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Indian software vendors, led by firms such as Infosys Technologies Ltd, HCL Technologies Ltd and Wipro Ltd, are increasingly reusing for new customers software code or parts of it written for existing clients in an attempt to reduce development costs and time.
Such reuse, industry insiders and analysts estimate, helps reduce software development costs up to a quarter and time to write it by up to a half, and helps improve profit margins under pressure in an operating environment overshadowed by a rupee that has appreciated around 13% against the US dollar since the beginning of the year.
To help them reuse software code or modules, tech service providers are increasingly retaining the intellectual property (IP) on the software they develop for different clients and, in return for such rights, offer discounted pricingâ€”sometimes up to 20%. The mid-sized Headstrong Corp. is one company that offers a 20% discount.
At Bangalore-based Wipro, Indiaâ€™s third largest software firm, reused software today saves efforts by between 20% and 30%, and allows additional margins of 10-15%, but those benefits have come over time.
The effort that goes into designing and writing software code and modules that can be reused is up to 40% more than software written without reuse in mind.
â€œRetaining IP and making sure it is in good, reusable form is important,â€ said Sudip Nandy, Wiproâ€™s chief strategy officer. But, â€œit does not have an impact quickly as you have to give discounts to your customers. As the open source technology picks up in India, resued software will also be big in another two-three years,â€ Nandy added.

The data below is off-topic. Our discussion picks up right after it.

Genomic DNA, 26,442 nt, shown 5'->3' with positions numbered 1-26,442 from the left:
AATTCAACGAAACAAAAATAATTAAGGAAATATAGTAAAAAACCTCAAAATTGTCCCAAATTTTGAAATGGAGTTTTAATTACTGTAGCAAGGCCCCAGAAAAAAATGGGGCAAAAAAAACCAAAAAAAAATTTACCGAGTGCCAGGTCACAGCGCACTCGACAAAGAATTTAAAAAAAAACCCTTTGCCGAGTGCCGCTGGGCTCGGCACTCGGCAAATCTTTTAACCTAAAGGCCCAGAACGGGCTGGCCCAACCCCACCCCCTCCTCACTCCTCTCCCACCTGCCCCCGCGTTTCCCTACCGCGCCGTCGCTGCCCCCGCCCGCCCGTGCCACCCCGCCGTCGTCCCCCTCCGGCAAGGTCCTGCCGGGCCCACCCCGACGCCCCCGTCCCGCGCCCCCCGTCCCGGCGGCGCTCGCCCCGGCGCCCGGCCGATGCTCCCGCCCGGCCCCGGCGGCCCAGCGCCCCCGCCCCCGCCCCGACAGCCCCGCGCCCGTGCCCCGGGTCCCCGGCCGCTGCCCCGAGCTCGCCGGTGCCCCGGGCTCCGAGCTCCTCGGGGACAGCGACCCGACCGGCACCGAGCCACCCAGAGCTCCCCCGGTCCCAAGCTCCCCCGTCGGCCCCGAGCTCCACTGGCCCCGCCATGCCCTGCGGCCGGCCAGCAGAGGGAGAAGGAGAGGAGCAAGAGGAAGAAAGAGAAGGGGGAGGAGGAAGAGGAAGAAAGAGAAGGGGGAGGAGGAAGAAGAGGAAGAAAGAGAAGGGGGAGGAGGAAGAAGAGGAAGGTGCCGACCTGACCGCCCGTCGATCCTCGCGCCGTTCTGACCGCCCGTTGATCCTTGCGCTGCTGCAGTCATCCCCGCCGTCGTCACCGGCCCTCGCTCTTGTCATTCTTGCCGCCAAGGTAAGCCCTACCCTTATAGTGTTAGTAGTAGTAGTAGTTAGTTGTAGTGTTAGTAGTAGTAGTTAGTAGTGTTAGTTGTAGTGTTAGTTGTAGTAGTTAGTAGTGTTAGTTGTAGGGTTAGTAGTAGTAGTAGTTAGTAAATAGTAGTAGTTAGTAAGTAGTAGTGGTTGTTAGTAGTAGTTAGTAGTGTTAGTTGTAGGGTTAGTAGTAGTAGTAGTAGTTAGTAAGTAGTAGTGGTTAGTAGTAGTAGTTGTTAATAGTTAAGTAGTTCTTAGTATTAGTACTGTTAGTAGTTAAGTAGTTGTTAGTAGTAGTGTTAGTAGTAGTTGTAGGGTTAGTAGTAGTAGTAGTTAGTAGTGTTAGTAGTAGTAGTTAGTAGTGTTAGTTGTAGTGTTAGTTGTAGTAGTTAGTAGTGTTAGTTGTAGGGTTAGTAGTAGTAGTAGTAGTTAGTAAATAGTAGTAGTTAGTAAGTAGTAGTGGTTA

Experts say a well-executed reuse programme can provide several benefits such as reduced effort in project execution, consistent quality and reduction in defects across projects, improved time to market and enhanced predictability of future projects. But companies have to keep certain things in mind to ensure the success of this model.
â€œIt is important to maintain and keep the correct and up-to-date versions of the assets in the repository or data base with details of the necessary infrastructure and adherence to standards, on which you develop the software. An ecosystem supporting reused software in an organization is important,â€ said an Infosys spokesperson.
Infosys research indicates effort and cost savings are between 10% and 15% and in some cases even up to 25% of the total project life cycle for, say, a typical Java-language application development project, according to the spokesperson.
In October survey by research firm Forrester Research Inc. said the partial reuse of the code and domain expertise in architecting the solution, coupled with most of the development happening in low-cost locations such as India, make the concept highly economic.